David Varadi: There's a lot smart beta ETFs. Really, smart beta is a really broad name or category. Originally, smart beta was designed to create different schemes for managing risk. Eventually, smart beta came to be characterized as any type of factor that might improve your returns over the benchmark, such as value, or momentum, or perhaps buying higher dividend yielding securities. We sought to essentially create what we call a smarter beta ETF. A smarter ETF does three things. First, it seeks to enhance returns just like other smart beta ETFs. Second, it seeks to lower risk. Third, it seeks to use forward looking information, rather than historical looking information. A typical smart beta ETF will look at trailing momentum over the period of, say, 12 months. It may look at trailing volatility over the past three to five years. We believe that that doesn't keep you in sync with what's going on with the market. We believe that looking forward at what the market is actually telling us, by looking at the option market, we're able to derive a unique view of basically what the market is saying that incorporates a wide range of factors including the smart beta factors in terms of whether a stock is favorable, or unfavorable. By looking at this unique option market data, we're able to select stocks that the option market believes have higher upside relative to downside. What we found with our research was that it allowed us to create a better index that gives us more upside capture with less downside capture. That's what our research showed. We were very excited to launch this as essentially an equity play that we would be able to put into our portfolios as a substitute for an S&P 500, or for a Russell 1000. We believe that this is a core equity holding.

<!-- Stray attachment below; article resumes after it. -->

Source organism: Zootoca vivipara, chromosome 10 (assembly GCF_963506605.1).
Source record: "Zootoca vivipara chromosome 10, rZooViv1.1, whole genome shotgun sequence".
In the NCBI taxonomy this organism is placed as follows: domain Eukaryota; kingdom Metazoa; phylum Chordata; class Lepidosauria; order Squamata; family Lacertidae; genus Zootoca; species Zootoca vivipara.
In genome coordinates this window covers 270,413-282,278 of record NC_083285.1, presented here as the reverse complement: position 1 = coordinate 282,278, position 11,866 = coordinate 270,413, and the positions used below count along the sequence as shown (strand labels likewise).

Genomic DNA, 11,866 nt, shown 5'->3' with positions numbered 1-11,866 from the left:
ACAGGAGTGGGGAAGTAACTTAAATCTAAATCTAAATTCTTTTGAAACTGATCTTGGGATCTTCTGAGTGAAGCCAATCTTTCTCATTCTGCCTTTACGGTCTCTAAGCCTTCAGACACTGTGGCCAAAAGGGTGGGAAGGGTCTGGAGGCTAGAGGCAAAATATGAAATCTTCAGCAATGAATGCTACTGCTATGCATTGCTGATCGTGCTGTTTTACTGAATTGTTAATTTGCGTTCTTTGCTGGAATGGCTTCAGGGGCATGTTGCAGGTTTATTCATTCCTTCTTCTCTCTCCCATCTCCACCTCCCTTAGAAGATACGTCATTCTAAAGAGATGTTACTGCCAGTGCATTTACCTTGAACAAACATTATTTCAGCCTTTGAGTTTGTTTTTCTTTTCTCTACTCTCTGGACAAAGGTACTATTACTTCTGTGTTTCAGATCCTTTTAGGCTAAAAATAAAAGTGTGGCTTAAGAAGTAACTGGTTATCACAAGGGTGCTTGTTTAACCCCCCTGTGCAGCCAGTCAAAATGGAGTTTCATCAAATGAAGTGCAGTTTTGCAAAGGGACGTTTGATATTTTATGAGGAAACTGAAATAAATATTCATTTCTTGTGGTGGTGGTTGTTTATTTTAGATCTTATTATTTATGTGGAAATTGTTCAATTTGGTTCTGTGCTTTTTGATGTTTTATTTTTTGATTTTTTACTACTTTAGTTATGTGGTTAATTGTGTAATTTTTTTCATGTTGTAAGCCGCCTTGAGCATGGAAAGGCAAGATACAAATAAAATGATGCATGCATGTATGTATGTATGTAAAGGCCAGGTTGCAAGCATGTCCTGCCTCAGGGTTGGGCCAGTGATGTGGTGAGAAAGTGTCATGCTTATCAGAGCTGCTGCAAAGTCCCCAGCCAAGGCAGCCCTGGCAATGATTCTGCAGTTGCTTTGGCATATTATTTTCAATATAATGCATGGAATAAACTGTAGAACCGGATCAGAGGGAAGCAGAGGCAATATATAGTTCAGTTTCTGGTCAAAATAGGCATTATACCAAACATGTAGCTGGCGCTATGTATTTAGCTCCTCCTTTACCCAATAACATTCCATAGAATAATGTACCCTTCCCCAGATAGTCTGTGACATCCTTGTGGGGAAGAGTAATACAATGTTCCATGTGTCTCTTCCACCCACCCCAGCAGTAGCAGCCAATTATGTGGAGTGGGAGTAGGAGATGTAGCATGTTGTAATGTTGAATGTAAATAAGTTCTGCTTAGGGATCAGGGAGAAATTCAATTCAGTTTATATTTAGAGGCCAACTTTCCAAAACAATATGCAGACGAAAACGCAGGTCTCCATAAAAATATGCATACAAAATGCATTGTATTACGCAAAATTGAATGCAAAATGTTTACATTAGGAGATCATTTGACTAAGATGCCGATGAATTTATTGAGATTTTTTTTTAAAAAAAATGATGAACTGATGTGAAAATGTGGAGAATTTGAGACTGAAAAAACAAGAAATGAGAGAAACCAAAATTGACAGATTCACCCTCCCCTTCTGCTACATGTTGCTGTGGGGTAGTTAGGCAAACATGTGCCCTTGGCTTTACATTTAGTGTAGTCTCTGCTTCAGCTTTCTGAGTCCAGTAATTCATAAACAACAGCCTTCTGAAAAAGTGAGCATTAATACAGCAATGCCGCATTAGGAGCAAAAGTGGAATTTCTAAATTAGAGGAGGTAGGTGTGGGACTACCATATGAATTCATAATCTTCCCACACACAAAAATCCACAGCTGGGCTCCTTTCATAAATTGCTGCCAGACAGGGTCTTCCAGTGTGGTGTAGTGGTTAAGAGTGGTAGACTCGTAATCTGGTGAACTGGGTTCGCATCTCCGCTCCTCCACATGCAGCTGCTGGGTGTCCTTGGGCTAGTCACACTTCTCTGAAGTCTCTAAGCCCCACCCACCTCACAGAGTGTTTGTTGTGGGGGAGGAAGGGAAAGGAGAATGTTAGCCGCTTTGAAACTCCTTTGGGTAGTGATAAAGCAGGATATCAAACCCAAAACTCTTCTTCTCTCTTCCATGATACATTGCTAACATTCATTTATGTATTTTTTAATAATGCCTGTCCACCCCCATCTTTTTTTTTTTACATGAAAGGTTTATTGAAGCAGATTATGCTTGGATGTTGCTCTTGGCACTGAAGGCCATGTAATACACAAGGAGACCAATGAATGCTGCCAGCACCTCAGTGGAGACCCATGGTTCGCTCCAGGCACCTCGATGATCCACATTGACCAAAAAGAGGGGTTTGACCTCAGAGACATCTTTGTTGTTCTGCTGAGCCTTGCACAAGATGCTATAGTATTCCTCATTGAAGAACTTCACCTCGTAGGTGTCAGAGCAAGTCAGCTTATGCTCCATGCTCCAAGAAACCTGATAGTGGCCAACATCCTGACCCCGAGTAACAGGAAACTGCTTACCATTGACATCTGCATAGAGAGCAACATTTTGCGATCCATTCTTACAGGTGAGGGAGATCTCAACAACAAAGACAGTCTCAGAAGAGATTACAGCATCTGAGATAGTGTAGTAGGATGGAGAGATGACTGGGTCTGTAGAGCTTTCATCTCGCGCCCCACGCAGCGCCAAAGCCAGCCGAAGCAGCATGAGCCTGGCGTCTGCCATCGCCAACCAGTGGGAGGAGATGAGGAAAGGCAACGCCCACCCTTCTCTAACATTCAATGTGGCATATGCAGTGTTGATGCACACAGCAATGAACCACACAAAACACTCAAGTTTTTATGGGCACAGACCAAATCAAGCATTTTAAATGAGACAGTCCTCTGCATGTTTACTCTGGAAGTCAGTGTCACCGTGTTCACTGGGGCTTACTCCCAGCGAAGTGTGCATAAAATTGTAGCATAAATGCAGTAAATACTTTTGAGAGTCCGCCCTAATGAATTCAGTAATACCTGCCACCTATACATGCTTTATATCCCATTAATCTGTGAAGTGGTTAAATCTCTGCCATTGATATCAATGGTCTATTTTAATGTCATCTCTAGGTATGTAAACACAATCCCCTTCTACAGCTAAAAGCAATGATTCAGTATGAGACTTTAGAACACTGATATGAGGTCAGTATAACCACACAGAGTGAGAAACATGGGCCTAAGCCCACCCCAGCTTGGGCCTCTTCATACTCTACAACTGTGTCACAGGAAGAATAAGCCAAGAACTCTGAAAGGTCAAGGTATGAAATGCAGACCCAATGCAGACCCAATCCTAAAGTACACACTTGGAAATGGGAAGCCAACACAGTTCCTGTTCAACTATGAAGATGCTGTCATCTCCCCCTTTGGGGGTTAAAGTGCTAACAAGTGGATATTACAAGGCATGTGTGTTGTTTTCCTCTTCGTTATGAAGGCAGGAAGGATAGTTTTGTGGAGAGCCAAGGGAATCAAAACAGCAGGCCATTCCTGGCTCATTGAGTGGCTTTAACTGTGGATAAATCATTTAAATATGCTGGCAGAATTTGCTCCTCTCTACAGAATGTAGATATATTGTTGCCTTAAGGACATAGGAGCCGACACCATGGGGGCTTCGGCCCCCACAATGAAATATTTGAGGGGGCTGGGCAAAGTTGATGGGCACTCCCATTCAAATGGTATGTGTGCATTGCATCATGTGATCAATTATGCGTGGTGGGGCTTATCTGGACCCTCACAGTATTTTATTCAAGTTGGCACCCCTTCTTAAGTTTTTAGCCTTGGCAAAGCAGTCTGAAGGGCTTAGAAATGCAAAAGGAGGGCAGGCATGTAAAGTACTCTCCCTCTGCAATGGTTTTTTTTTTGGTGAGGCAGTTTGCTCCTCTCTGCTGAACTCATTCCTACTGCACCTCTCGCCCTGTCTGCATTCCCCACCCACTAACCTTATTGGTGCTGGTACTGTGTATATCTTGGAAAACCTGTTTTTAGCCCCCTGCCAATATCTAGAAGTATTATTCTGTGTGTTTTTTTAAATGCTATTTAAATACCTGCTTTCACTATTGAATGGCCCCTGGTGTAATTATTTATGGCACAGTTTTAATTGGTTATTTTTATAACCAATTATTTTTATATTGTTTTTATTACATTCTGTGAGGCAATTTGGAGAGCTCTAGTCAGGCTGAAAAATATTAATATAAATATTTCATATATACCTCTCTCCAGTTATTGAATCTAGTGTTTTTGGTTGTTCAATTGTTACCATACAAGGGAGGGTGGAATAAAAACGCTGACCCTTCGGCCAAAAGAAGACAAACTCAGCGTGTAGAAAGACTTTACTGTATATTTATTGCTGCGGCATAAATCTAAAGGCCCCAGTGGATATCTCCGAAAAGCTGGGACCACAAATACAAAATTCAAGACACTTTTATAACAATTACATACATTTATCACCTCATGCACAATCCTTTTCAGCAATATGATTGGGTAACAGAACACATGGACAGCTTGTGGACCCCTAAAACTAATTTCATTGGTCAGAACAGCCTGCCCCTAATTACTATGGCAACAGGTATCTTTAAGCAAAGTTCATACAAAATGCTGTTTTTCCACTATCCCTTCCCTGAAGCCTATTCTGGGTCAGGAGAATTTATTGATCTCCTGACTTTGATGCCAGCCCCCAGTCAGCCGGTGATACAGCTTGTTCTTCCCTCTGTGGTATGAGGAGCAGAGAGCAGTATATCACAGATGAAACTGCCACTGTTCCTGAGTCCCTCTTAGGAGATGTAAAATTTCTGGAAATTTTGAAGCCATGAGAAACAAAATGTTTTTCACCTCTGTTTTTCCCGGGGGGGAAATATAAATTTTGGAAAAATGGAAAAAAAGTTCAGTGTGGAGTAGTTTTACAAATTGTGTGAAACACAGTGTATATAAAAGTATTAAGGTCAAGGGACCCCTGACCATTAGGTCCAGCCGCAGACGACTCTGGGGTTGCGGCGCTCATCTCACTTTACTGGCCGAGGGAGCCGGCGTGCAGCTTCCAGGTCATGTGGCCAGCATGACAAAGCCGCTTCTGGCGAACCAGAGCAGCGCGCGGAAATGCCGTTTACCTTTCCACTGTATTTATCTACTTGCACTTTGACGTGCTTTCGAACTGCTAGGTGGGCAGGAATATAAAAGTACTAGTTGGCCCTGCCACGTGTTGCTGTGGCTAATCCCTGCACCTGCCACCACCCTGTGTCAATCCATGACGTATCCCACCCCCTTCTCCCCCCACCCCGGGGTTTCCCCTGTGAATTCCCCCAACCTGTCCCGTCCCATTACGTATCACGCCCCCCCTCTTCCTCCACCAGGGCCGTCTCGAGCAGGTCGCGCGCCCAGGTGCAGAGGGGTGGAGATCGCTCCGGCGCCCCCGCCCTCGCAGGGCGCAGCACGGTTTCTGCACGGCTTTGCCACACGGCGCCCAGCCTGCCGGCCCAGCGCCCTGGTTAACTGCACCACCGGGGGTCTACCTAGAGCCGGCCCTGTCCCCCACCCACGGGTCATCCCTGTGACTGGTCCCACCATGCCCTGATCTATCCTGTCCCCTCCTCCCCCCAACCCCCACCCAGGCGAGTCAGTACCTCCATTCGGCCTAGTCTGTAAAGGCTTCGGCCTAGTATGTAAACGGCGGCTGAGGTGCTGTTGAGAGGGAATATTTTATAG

Nate Geraci: David, what is the universe of stocks that this ETF starts with? Is it large cap US equities?
David Varadi: Yes, we use the Russell 1000 base universe as our starting pool. The Russell 1000 is the largest 1,000 stocks by market capitalization. From there, we select the top 50 securities as a function of the stocks that have the highest upside relative to downside as measured by the option market. For example, a call option will take a look at essentially the upside volatility. The put option will look at downside volatility. By looking at upside relative to downside volatility, we can gauge the favorability of any particular stock. That is what we use to select our stocks. The second layer that we use is we look at forward looking data. Then, during periods where market volatility is low, we'll tend to hold a higher beta portfolio. When market volatility is high, we'll tend to hold a lower beta portfolio. That allows us to manage risk better, because during a period like a 2008, we'll have a tendency to hold lower beta securities and have less exposure to the downside. During periods where the market is rising, we seek to hold higher beta securities and therefore, have greater upside potential.
Nate Geraci: David, for the layman out there, why do you think the options market is an ideal place to determine which stocks to be invested in, versus other factors that are out there?